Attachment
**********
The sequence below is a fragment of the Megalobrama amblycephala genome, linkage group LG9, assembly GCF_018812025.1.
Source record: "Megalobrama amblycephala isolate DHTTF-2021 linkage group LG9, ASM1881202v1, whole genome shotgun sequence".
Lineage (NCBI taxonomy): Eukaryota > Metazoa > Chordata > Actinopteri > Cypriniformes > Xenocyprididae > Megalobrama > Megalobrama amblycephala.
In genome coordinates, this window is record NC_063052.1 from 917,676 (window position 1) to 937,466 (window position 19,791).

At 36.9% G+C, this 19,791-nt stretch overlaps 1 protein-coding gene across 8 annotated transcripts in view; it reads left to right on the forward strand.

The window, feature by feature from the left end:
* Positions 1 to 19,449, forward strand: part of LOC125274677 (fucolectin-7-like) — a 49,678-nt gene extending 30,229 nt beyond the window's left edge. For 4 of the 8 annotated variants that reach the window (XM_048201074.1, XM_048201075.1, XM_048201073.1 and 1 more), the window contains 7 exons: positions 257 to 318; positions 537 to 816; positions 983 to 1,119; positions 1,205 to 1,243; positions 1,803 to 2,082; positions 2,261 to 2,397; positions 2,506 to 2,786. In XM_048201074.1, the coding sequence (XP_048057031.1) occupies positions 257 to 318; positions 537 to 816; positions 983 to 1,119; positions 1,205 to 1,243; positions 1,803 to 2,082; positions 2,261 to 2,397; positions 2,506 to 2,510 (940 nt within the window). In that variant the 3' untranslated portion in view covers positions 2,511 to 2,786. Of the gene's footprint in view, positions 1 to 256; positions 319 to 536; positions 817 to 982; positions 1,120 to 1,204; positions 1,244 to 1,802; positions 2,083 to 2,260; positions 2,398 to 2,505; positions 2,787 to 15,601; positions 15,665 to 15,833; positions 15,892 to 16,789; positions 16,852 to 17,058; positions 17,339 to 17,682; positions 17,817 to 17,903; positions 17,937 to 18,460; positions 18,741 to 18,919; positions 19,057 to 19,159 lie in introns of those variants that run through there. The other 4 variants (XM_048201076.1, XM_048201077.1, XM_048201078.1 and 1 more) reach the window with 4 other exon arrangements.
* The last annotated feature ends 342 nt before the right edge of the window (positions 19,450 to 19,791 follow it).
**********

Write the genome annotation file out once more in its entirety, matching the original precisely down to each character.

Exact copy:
The sequence below is a fragment of the Megalobrama amblycephala genome, linkage group LG9, assembly GCF_018812025.1.
Source record: "Megalobrama amblycephala isolate DHTTF-2021 linkage group LG9, ASM1881202v1, whole genome shotgun sequence".
Lineage (NCBI taxonomy): Eukaryota > Metazoa > Chordata > Actinopteri > Cypriniformes > Xenocyprididae > Megalobrama > Megalobrama amblycephala.
In genome coordinates, this window is record NC_063052.1 from 917,676 (window position 1) to 937,466 (window position 19,791).

At 36.9% G+C, this 19,791-nt stretch overlaps 1 protein-coding gene across 8 annotated transcripts in view; it reads left to right on the forward strand.

The window, feature by feature from the left end:
* Positions 1 to 19,449, forward strand: part of LOC125274677 (fucolectin-7-like) — a 49,678-nt gene extending 30,229 nt beyond the window's left edge. For 4 of the 8 annotated variants that reach the window (XM_048201074.1, XM_048201075.1, XM_048201073.1 and 1 more), the window contains 7 exons: positions 257 to 318; positions 537 to 816; positions 983 to 1,119; positions 1,205 to 1,243; positions 1,803 to 2,082; positions 2,261 to 2,397; positions 2,506 to 2,786. In XM_048201074.1, the coding sequence (XP_048057031.1) occupies positions 257 to 318; positions 537 to 816; positions 983 to 1,119; positions 1,205 to 1,243; positions 1,803 to 2,082; positions 2,261 to 2,397; positions 2,506 to 2,510 (940 nt within the window). In that variant the 3' untranslated portion in view covers positions 2,511 to 2,786. Of the gene's footprint in view, positions 1 to 256; positions 319 to 536; positions 817 to 982; positions 1,120 to 1,204; positions 1,244 to 1,802; positions 2,083 to 2,260; positions 2,398 to 2,505; positions 2,787 to 15,601; positions 15,665 to 15,833; positions 15,892 to 16,789; positions 16,852 to 17,058; positions 17,339 to 17,682; positions 17,817 to 17,903; positions 17,937 to 18,460; positions 18,741 to 18,919; positions 19,057 to 19,159 lie in introns of those variants that run through there. The other 4 variants (XM_048201076.1, XM_048201077.1, XM_048201078.1 and 1 more) reach the window with 4 other exon arrangements.
* The last annotated feature ends 342 nt before the right edge of the window (positions 19,450 to 19,791 follow it).